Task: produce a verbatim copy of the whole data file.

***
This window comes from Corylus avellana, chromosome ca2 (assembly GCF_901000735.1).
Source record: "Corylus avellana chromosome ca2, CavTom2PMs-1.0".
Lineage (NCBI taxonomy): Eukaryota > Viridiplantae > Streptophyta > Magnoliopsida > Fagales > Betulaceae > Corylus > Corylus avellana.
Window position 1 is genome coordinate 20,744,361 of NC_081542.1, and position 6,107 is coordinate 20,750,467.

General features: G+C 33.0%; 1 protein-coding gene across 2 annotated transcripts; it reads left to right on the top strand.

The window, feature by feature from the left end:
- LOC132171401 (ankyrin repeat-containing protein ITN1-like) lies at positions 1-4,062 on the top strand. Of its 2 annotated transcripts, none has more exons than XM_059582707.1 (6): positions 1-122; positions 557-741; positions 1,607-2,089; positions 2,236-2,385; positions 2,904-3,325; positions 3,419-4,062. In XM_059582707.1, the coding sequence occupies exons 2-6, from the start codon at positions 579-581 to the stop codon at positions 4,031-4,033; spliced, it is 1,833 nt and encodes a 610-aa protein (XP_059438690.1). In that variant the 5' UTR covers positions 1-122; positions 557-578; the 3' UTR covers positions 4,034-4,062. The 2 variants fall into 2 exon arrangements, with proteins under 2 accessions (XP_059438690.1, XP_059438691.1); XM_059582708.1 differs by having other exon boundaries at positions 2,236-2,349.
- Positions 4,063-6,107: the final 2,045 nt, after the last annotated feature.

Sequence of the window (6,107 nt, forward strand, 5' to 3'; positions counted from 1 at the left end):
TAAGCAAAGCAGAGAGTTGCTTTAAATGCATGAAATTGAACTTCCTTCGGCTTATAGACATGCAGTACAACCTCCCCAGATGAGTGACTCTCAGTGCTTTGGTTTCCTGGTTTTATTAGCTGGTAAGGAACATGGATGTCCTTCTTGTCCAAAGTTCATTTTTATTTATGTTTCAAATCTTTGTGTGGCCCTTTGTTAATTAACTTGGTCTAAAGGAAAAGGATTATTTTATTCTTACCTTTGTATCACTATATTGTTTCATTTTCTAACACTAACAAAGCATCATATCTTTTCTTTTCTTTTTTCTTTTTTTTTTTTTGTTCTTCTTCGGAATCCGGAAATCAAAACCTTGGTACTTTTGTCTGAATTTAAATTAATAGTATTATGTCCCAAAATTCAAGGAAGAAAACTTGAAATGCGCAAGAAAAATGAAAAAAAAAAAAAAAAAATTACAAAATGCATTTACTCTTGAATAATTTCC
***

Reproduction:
This window comes from Corylus avellana, chromosome ca2 (assembly GCF_901000735.1).
Source record: "Corylus avellana chromosome ca2, CavTom2PMs-1.0".
Lineage (NCBI taxonomy): Eukaryota > Viridiplantae > Streptophyta > Magnoliopsida > Fagales > Betulaceae > Corylus > Corylus avellana.
Window position 1 is genome coordinate 20,744,361 of NC_081542.1, and position 6,107 is coordinate 20,750,467.

General features: G+C 33.0%; 1 protein-coding gene across 2 annotated transcripts; it reads left to right on the top strand.

The window, feature by feature from the left end:
- LOC132171401 (ankyrin repeat-containing protein ITN1-like) lies at positions 1-4,062 on the top strand. Of its 2 annotated transcripts, none has more exons than XM_059582707.1 (6): positions 1-122; positions 557-741; positions 1,607-2,089; positions 2,236-2,385; positions 2,904-3,325; positions 3,419-4,062. In XM_059582707.1, the coding sequence occupies exons 2-6, from the start codon at positions 579-581 to the stop codon at positions 4,031-4,033; spliced, it is 1,833 nt and encodes a 610-aa protein (XP_059438690.1). In that variant the 5' UTR covers positions 1-122; positions 557-578; the 3' UTR covers positions 4,034-4,062. The 2 variants fall into 2 exon arrangements, with proteins under 2 accessions (XP_059438690.1, XP_059438691.1); XM_059582708.1 differs by having other exon boundaries at positions 2,236-2,349.
- Positions 4,063-6,107: the final 2,045 nt, after the last annotated feature.

Sequence of the window (6,107 nt, forward strand, 5' to 3'; positions counted from 1 at the left end):
TAAGCAAAGCAGAGAGTTGCTTTAAATGCATGAAATTGAACTTCCTTCGGCTTATAGACATGCAGTACAACCTCCCCAGATGAGTGACTCTCAGTGCTTTGGTTTCCTGGTTTTATTAGCTGGTAAGGAACATGGATGTCCTTCTTGTCCAAAGTTCATTTTTATTTATGTTTCAAATCTTTGTGTGGCCCTTTGTTAATTAACTTGGTCTAAAGGAAAAGGATTATTTTATTCTTACCTTTGTATCACTATATTGTTTCATTTTCTAACACTAACAAAGCATCATATCTTTTCTTTTCTTTTTTCTTTTTTTTTTTTTGTTCTTCTTCGGAATCCGGAAATCAAAACCTTGGTACTTTTGTCTGAATTTAAATTAATAGTATTATGTCCCAAAATTCAAGGAAGAAAACTTGAAATGCGCAAGAAAAATGAAAAAAAAAAAAAAAAAATTACAAAATGCATTTACTCTTGAATAATTTCC